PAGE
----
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The Montane Trinket Snake

The Montane Trinket Snake

November 2012: There are certain species of snakes I simply never find. As a snake rescuer working only in coastal Goa, I have encountered about 12 odd species in people’s homes. For anything besides the 12 species, I rely on my friends (the ones who rescue snakes, of course!).

Rahul Alvares, 31, is a wildlife consultant and snake rescuer based in Goa. He also edits an online newsletter called The Creepy Times.

Recently, one of my friends called me up to discuss something about snakes. We chatted for a bit and then as he was about to hang up the phone, he suddenly remembered a trinket snake he had rescued from someone’s house. “Do you want to take some pictures of it?” he asked me casually.“

Of course I do!” I shouted with glee. I could hardly contain my excitement. The only time I had ever seen a trinket snake was when I was training to handle snakes at the Pune Snake Park over 15 years ago!

The same evening, I went over to my friend’s house to see the snake. My first impression of it was that it seemed quite big and strong. The snake was about a metre in length and twice as thick as my thumb. When I checked my snake book, I realised that this wasn’t unusual at all. Apparently, they actually do grow quite big! The book also correctly identified the specimen to be a montane trinket snake and not a common trinket snake. The montane trinket snake is endemic to the Western Ghats (Maharashtra, Goa, Karnataka, Tamil Nadu, Kerala) and is not found in other parts of India.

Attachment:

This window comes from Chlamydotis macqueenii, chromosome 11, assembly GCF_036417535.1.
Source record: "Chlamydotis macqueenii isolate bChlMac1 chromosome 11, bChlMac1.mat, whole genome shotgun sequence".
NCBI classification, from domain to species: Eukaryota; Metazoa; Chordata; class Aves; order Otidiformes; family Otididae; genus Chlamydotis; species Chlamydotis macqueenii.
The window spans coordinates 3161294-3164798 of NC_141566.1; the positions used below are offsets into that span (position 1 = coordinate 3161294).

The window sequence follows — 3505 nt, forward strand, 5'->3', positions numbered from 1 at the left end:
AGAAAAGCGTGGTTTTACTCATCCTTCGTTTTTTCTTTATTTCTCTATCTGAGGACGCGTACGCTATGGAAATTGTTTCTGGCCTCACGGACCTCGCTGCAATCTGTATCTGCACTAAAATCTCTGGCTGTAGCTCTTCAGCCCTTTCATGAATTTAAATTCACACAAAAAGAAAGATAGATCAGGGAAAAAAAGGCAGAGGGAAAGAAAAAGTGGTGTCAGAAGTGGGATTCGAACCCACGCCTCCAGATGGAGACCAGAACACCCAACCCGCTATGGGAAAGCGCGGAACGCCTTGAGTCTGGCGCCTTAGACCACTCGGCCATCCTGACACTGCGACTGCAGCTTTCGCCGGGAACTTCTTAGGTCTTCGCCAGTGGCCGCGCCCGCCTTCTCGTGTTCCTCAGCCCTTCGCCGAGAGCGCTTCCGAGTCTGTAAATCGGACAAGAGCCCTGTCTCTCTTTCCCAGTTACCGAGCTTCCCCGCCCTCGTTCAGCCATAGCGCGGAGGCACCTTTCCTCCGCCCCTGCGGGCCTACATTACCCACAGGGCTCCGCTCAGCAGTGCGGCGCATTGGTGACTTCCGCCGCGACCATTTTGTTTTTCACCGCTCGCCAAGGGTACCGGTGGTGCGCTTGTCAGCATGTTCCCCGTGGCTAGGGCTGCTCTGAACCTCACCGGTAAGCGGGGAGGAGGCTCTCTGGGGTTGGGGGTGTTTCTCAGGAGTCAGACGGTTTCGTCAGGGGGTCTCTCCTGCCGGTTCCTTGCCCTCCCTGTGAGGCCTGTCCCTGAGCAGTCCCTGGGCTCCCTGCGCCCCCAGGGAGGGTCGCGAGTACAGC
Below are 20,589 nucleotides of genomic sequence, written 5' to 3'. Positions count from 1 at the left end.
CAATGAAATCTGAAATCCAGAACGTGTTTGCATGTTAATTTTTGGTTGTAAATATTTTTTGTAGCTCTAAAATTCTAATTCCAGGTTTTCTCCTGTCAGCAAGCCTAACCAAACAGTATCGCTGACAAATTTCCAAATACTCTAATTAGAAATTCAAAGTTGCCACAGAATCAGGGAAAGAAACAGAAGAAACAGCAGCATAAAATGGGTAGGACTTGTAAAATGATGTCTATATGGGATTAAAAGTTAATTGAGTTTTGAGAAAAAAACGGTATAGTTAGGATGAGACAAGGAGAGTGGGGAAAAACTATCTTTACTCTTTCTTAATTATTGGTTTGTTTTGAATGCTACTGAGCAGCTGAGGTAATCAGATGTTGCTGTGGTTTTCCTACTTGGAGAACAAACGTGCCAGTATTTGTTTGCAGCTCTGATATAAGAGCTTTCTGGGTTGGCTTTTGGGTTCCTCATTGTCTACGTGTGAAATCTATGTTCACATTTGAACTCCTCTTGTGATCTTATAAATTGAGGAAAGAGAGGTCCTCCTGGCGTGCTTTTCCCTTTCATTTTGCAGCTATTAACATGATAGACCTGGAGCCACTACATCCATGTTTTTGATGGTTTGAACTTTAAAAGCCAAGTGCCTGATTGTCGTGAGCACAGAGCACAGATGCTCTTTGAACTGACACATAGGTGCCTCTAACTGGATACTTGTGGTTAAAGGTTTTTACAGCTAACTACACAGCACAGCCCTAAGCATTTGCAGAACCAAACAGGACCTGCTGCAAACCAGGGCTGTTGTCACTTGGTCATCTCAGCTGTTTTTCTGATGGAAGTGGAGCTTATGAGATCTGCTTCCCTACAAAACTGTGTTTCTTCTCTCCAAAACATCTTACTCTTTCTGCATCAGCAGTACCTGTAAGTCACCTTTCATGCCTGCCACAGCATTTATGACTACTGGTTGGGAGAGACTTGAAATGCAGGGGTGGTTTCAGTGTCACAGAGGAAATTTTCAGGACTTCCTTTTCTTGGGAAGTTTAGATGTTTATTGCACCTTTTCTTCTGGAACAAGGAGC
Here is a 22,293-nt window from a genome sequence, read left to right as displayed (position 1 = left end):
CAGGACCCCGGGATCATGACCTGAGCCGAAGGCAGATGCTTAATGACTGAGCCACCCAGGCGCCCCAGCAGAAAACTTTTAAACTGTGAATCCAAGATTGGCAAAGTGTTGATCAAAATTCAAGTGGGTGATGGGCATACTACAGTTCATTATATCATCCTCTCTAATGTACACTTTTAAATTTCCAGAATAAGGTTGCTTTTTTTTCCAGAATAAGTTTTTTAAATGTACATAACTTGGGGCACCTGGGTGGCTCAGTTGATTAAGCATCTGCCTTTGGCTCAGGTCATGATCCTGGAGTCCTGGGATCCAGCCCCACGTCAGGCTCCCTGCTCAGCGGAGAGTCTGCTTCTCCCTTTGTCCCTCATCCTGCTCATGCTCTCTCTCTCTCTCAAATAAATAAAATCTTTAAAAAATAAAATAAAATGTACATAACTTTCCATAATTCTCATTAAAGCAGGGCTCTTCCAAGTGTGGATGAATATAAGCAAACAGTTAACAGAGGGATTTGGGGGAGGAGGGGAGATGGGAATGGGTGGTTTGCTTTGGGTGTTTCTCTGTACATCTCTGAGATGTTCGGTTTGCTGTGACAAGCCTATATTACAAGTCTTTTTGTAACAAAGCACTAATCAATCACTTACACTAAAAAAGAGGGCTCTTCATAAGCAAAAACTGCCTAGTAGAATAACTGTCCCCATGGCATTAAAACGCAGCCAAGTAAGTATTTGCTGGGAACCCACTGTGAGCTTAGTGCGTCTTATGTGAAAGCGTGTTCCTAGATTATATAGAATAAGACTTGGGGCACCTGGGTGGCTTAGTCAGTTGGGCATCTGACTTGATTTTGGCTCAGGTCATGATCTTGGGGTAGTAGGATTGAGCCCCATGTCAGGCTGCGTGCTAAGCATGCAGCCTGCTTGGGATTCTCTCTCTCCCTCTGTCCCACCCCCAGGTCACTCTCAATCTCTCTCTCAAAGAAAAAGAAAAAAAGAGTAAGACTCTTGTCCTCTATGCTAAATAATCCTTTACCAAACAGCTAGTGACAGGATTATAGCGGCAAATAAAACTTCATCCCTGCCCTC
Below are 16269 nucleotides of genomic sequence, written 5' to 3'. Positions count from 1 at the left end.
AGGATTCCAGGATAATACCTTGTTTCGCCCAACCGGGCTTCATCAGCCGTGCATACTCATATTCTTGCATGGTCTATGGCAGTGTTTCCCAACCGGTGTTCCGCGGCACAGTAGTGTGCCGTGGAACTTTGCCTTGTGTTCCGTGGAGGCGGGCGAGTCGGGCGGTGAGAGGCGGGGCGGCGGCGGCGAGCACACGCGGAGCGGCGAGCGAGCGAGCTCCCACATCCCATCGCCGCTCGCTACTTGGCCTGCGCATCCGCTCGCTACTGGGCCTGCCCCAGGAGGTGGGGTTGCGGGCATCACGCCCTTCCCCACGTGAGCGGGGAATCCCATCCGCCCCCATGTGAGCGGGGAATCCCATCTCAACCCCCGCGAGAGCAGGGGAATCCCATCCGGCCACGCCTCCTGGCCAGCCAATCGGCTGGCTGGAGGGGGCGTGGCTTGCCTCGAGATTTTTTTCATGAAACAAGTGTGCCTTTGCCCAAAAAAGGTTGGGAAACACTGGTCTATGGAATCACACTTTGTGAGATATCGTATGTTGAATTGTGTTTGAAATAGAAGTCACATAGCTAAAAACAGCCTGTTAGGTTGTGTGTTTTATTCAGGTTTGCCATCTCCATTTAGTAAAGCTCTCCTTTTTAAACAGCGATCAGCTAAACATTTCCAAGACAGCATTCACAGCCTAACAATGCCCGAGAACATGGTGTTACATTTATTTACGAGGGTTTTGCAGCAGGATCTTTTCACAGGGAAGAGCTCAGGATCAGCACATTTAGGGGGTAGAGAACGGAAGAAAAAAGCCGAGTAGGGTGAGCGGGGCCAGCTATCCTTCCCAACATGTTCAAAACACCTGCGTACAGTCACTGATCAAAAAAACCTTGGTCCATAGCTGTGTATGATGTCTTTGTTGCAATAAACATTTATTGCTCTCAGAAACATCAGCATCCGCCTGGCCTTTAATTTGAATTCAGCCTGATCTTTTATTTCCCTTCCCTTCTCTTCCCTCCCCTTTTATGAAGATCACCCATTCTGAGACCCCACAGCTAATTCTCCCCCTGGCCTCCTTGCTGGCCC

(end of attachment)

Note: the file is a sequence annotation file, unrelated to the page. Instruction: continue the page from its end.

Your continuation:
The snake was quite inoffensive and made no attempt to bite as my friend handled it and I clicked away with my camera. I was testing my new 17-40 mm. lens and I hoped to get some good pictures of it. After about four minutes of photographing the snake, we let it go back into the forest. I got back home and loaded the pictures onto my computer, and as I scanned through the images, a sense of horror began to creep into my heart. Not a single one of my images had turned out well. Obviously, I had no clue as to how to shoot with my new lens. So much for feeling like a professional photographer!

The brown and black variegated colouration of the montane trinket snake serves the purpose of camouflage for this slender reptile. Although the species is non-venomous, it is known to be quite aggressive.

Photography by Rahul Alvares.

But, as luck would have it, two months later my friend rescued another montane trinket snake. This time, I went to his house fully prepared. Trinket snakes are glossy and therefore reflect quite a bit of light which shows up as glare in strong sunlight or under the influence of a flash. I was prepared for the glare this time though. I had a polarizer filter (it reduces or blocks reflected light) fitted onto the front element of my same 17-40 mm. lens. I had already tested the filter while photographing a python the previous month and was very satisfied with the results!

I spent a similar four minutes photographing the snake. And this time when I checked my images back at home I had a big smile on my face. The polarizer filter, as it turns out, had done a pretty good job of controlling the glare bouncing off the snake’s smooth body!

Facts about the montane trinket snake:

1. It is slender-bodied. The colour may vary from olive to tan to chocolate-brown, with a distinctly banded forebody. The bands consist of several rows of large, yellow, oval or round spots encircled with black. It is found in both thick evergreen forests and towns.

2. Trinket snakes will eat lizards, frogs and small birds. Like the common rat snake, they are also extraordinary rat-eating machines!

3. The montane trinket snake is a viviparous snake (it gives birth to live young).4. It is a non-venomous snake that is active by day and night. When excited, it coils its forebody into a near vertical S-shaped loop, opens its mouth and strikes repeatedly.

The adult montane trinket snake, also known as the collared trinket snake can grow to lengths of up to one metre, and kill their prey by a strategy of repeated biting and constriction.
Photograph by Rahul Alvares.

by Rahul Alvares First appeared in: Sanctuary Cub, November 2012


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